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Old 09-28-2009, 09:46 AM   #1
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Brining Turkey

I would like to know more about brining turkey.......I understand there are many methods. Who has T&T one?
Last time I brined a small chicken, it turned out too salty....what did I do wrong?....
So....last I read was for about a 14 lb. turkey. The recipe said:

Turkey Brine
12 cups water ( 3 L)
1/2 cup kosher salt (125 ml)
cup sugar (125 ml)
3 cloves garlic, crushed
2 bay leaves
Several leaves fresh sage

Remove giblets and turkey neck from turkey cavity and reserve for when roasting.
Combine all ingredients for brine in a large bucket or tub and whisk together until all salt and sugar is dissolved. Tub must be large enough to completely immerse turkey in liquid. Cover and refrigerate for 4-6 hours. Remove turkey from brine , pat dry.

I usually use a butterball turkey and follow their directions.....but, I'm always ready to try something new, ....that is, if it'll turn out better!!!!!....LOL.....Thanks in advance for your help.....ella


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Old 09-28-2009, 09:51 AM   #2
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First of all, a frozen butterball is already "brined". It is injected with a salt solution to improve its juiceness. In the future, pick up a fresh butterball, they are not brined.

After brining, you should rinse the turkey inside and out with running water to wash off any residual salt. I brine a 14 pounder overnight.

Check out this brine recipe. I use it every Thanksgiving. http://www.foodnetwork.com/recipes/a...ipe/index.html

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Old 09-28-2009, 10:27 AM   #3
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Hey ella/TO, I just get out my stockpot and put the turkey in there. Then I use about 1/2 cup brown sugar and 1/2 cup coarse salt. (That might be why it was too salty. Did you use coarse salt or table salt?If you are using table salt take it down to 1/3 cup) Put the salt and sugar in a measuring cup and pour about 1 cup of boiling water over it. It dissolves faster that way. Then pour that over your turkey and fill the stockpot with water. Since I usually do turkeys in the fall I put it just outside the back door overnight. Its cold out there, but close to the house it won't freeze. My fridge isn't big enough for the stockpot. Hope that helps! Oh, and my method is TNT for about 6 years now. Make sure the turkey is breast down in the pot. Thats what really needs the moisture.
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Old 09-28-2009, 10:38 AM   #4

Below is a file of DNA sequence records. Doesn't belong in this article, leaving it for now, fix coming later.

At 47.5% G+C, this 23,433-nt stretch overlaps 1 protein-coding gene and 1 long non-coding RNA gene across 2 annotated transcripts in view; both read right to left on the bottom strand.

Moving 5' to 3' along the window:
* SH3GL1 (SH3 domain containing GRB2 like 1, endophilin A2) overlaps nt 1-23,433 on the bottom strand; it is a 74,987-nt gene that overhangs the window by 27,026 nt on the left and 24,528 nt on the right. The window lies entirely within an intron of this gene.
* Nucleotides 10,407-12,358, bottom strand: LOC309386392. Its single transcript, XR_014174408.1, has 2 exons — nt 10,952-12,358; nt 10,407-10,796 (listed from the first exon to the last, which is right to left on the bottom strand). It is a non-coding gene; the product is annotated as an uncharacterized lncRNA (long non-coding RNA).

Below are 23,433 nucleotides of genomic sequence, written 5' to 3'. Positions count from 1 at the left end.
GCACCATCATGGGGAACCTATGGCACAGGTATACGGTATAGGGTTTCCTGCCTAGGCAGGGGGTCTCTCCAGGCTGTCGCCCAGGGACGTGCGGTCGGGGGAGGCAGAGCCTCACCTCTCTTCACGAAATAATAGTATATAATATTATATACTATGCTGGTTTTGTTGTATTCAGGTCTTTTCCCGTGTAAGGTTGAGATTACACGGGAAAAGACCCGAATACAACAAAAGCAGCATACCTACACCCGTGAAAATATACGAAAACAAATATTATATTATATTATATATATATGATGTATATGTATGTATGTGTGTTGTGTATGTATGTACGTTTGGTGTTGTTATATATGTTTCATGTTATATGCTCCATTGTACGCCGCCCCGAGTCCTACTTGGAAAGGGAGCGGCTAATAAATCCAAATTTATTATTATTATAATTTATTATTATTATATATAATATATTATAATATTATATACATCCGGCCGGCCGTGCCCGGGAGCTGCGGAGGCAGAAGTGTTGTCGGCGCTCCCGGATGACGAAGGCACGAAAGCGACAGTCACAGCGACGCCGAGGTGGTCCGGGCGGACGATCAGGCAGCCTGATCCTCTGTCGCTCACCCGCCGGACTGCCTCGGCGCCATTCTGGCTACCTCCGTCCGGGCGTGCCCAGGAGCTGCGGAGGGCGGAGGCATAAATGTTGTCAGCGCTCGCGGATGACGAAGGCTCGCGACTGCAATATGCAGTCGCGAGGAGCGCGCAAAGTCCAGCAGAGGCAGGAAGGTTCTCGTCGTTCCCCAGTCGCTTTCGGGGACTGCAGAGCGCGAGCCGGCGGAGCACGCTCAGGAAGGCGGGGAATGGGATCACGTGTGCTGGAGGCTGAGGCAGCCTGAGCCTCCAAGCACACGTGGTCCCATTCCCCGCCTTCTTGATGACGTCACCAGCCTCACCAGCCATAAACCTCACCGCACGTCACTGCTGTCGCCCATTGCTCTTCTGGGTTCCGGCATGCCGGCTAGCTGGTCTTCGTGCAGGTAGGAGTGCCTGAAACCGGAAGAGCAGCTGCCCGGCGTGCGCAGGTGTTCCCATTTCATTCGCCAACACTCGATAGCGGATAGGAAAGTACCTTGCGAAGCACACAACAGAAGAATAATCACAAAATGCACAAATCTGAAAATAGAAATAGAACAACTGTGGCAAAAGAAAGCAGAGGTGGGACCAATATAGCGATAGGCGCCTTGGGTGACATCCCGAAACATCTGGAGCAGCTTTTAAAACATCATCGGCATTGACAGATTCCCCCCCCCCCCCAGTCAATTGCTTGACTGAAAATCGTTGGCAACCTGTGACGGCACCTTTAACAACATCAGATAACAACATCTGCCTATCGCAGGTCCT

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Yes, exactly what Andy said! Lots of turkeys (especially turkey breasts sold separately) and chickens are already "enhanced" with a salt solution, which means you can't brine them or they'll be inedible.

I've only hosted thanksgiving once, but I used the same recipe as Andy, and I brined my turkey overnight as well. Well, I actually had to improvise a little on the recipe, as I realized that a few of the cartons of vegetable stock that I bought were out-of-date. I substituted maybe 2 quarts of apple cider. It was fantastic.

I also used Alton Brown's roasting method, as described in the recipe, which was awesome.

One thing to consider is that the drippings from a brined turkey are going to saltier than normal. To make life easier on myself I made a make-ahead gravy that was absolutely delicious, and can be made up to 3 days in advance. The only change I made to the recipe was to use fresh thyme.
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Old 09-28-2009, 02:55 PM   #5
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I have been using this generic "how to" article for about a year..


works very well for half chickens..

I guess you could add other flavors to it as well.

Eric, Austin Tx.
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Old 09-28-2009, 05:38 PM   #6
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In addition to what has already been mentioned in regards to pre-seasoned/brined/enhanced bird, don't be afraid to get creative with the liquid. I have had great results with apple juice and bruised sage, peppercorns, a little brown sugar and a bit of liquid smoke.


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